Discuss as:

Romney returns to economy-driven message in Iowa

 

BETTENDORF, IA -- Mitt Romney returned Wednesday to the core issue of his candidacy -- the economy -- in Iowa, the state that played host to the first nominating contest of the primary cycle.

Following two weeks of distractions, the GOP contender once again focused his remarks on the single animating issue of his campaign: the economy.

Mitt Romney campaigned in the heartland on Wednesday, attacking President Obama's handling of the economy. Watch his entire speech.

“Now the president promised that he was gonna cut the deficit in half. Yeah, it didn’t happen, did it? He’s more than doubled it. He’s added almost as much debt held by the public -- $5 trillion – as all the prior presidents of the country combined," Romney told an audience of more than 1,000 supporters at a factory here in Eastern Iowa. "You look at all of the debt of the country, why it’s about the size of our entire economy. This puts us on a path to become like Europe."

Since the selection of Wisconsin Rep. Paul Ryan as his running mate, Romney has fought a running battle on the issue of Medicare, aired a series of debunked attacks on welfare reform, and been forced to wade into the controversy of Missouri Rep. Todd Akin's controversial comments on rape. Today in Iowa, he touched on none of the above, instead hammering President Obama over his stewardship of the economy.

Romney was helped in his economic case today by the release of the latest report by the Congressional Budget Office, which said that the 2012 fiscal year would be the fourth consecutive year in which the federal government ran a deficit greater than $1 trillion dollars, and which predicted unemployment would remain above 8 percent for the remainder of the year.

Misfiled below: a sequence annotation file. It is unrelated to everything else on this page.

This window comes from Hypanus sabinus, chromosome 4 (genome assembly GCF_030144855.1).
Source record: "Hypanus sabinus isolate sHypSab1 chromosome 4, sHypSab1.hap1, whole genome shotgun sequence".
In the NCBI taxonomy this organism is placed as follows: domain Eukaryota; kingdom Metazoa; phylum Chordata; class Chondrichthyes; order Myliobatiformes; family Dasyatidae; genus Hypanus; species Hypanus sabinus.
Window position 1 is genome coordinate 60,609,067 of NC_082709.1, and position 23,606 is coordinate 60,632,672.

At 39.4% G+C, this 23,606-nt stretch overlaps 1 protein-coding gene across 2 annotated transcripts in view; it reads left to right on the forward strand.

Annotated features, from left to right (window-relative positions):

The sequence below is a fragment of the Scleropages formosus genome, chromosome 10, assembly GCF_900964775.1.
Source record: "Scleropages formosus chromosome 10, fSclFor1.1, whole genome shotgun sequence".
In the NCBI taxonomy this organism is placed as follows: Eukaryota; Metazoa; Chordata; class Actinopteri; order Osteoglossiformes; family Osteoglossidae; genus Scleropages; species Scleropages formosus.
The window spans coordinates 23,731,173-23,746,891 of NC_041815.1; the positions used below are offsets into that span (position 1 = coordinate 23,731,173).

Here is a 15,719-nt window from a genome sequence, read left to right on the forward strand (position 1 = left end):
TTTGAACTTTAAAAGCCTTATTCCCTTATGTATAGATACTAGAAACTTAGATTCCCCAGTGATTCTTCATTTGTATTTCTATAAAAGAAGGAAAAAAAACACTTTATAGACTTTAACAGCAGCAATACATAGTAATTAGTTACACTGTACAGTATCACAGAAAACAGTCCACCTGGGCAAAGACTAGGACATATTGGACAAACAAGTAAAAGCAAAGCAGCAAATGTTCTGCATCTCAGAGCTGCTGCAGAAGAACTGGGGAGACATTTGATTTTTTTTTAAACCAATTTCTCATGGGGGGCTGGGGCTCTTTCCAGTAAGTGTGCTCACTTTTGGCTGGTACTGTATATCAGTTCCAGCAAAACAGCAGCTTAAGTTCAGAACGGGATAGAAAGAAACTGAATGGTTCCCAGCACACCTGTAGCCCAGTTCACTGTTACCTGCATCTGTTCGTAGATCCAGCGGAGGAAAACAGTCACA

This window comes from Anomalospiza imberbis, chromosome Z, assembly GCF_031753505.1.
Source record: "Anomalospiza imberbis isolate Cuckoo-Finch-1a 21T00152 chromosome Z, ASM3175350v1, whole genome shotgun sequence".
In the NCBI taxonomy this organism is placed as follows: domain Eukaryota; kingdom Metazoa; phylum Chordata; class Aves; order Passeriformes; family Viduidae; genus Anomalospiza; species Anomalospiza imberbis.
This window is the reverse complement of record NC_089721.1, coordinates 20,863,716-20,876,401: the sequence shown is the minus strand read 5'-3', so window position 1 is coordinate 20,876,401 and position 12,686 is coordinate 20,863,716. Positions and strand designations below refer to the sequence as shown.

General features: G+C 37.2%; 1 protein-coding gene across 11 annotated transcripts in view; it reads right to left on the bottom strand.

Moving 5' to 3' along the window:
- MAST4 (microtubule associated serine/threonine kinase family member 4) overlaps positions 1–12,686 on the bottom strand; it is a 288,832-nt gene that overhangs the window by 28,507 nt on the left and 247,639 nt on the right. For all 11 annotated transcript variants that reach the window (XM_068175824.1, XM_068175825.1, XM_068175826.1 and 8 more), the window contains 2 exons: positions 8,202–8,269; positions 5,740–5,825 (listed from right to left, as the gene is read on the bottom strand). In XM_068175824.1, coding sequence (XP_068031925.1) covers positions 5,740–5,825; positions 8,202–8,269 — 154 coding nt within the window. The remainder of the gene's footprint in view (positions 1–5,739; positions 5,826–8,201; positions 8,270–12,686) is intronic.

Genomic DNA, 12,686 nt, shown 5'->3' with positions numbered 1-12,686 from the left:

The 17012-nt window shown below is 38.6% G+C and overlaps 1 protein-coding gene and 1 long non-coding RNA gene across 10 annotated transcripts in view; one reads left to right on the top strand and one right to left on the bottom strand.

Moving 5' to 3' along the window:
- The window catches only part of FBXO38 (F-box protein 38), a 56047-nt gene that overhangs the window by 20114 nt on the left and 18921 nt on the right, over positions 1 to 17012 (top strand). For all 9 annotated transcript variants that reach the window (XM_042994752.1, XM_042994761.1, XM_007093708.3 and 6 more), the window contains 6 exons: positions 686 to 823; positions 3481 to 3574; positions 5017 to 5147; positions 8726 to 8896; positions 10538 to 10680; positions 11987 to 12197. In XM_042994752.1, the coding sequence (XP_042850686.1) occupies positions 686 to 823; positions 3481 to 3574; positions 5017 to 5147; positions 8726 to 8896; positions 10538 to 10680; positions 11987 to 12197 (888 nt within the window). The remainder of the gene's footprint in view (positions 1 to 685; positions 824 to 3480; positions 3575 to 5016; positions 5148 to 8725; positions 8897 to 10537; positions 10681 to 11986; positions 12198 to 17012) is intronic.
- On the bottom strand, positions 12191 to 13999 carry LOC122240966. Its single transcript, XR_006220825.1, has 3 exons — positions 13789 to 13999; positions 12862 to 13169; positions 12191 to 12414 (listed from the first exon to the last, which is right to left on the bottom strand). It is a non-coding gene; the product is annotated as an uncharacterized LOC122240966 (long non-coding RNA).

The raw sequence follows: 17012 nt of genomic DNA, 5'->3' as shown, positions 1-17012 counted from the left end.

"You see, we don’t have to guess what the future looks like if we stay with the current president," Romney continued. "We can see what’s happening over in Europe."

Democrats quickly responded.

“Mitt Romney today said that a Romney-Ryan White House would make America stronger, but we know that’s not true," Obama campaign spokesperson Lis Smith said in a statement, calling the Republican platform "the same failed formula that crashed the economy and devastated the middle class in the first place.”

With President Obama campaigning at a high school in Nevada today to tout his education policies, Romney also engaged on the subject, calling for an education system that was competitive on the international stage, and for putting students and their parents ahead of the teachers unions, a favorite Romney bogeyman.

Even Romney's attack lines on education had an economic tinge to them.

"You have got to make sure that we create jobs in this country so that people coming out of school can get a good job, Romney said, laying out his education goals with advice to President Obama. "You don't max out their credit card if you will by giving them something that they're having to pay for down the road plus interest, what you do is you make sure that we do not pass on trillions of dollars in debts to the next generation."